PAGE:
Bizarre Foods host on new show, travel tips, addiction hope

NEW YORK (AP) — Andrew Zimmern, host of Travel Channel’s “Bizarre Foods,” thinks he’s misunderstood.

He says he’s known as “fat guy runs around world, eats bugs,” but adds, “I don’t think I’ve eaten a bug or an organ in ‘Bizarre Foods’ in years.”

“I purposely set out to make a show that’s entertaining,” he said. “At the same time I try to be very thoughtful and thought-provoking and I try to educate and I take the cultural lessons of the show very, very, very seriously.”

The show’s current season focuses on American destinations, along with their history and social context. And a new show, “The Zimmern List,” debuts early 2018 showcasing his favorite places, “where I actually go when the cameras aren’t rolling.”

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Zimmern — a chef who’s won four James Beard awards — invited The Associated Press to follow him in Queens, New York, for a glimpse of what “The Zimmern List” will be like. In the Astoria neighborhood, he sampled cured meats and pastries at Muncan Food Corp., founded by an immigrant from the former Yugoslavia; then had a goat dish called katakat at Kababish, which serves Pakistani, Indian and Bangladeshi food in Jackson Heights; and finished with Taiwanese noodle soup, pork roll and minced vegetables at Happy Stony Noodle in Elmhurst.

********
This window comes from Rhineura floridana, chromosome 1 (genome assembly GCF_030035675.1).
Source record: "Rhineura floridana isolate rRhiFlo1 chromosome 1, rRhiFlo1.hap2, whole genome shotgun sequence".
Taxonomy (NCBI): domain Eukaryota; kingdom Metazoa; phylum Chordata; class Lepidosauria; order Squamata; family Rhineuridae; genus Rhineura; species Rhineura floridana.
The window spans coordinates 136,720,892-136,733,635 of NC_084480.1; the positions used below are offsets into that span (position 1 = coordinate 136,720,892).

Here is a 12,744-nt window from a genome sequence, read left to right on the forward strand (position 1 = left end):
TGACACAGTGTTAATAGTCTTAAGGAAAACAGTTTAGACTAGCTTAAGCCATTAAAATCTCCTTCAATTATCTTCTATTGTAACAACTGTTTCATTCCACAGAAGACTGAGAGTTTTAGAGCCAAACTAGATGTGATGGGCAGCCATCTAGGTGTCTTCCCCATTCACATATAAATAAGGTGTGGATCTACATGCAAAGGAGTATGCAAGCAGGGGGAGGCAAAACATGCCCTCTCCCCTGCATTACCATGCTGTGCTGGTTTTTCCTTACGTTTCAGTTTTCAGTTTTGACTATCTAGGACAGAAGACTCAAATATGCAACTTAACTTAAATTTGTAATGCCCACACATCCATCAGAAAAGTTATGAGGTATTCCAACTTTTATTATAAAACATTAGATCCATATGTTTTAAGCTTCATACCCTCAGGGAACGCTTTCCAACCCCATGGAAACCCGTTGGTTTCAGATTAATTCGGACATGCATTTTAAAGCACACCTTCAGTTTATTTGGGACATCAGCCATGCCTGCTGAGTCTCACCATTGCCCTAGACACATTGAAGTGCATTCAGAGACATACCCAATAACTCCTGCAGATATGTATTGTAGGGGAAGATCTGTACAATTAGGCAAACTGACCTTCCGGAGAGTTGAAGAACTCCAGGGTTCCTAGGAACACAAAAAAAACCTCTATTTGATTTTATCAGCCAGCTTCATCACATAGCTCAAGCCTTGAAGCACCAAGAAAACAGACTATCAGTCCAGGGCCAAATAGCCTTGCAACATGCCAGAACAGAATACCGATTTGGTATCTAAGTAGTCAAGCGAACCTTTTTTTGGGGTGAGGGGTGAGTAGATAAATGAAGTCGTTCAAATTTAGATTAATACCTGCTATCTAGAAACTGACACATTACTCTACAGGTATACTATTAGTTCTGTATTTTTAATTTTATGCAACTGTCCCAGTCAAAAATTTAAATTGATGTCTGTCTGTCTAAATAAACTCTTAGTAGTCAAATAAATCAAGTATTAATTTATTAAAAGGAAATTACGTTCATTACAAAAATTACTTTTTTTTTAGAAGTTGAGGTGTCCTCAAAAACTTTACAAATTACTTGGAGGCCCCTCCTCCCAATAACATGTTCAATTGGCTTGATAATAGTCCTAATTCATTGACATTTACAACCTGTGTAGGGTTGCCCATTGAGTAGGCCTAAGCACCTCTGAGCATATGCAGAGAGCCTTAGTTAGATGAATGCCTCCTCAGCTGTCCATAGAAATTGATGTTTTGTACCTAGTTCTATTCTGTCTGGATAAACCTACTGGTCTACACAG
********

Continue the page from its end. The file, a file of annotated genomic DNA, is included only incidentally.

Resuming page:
Faisel and Hera Shaikh, from Ashburn, Virginia, were picking up food from Kababish when Zimmern appeared. After taking a few selfies with him, Faisel Shaikh said he’s dined at places recommended by Zimmern around the world, from Dubai to Australia.

“I see his show and I write it down,” Shaikh said. “Wherever he goes, I go.” Shaikh says he likes the show because Zimmern tells “the whole story … the culture, the society, the background, about where the food comes from.”

Here are some excerpts from AP’s wide-ranging chat with Zimmern, including advice on using social media to find good food when you travel, and a message of hope for families struggling with addiction.

FINDING GOOD FOOD WHEN YOU TRAVEL

“I google local food writers. … I look up who are the most famous chefs on the Eater Heatmap but I also look on the Michelin guide and see who are the three-star Michelin chefs.”

“People forget that if you go onto Instagram or Twitter, you can actually click on someone’s feed and look at their timeline and you can flip back and back and…

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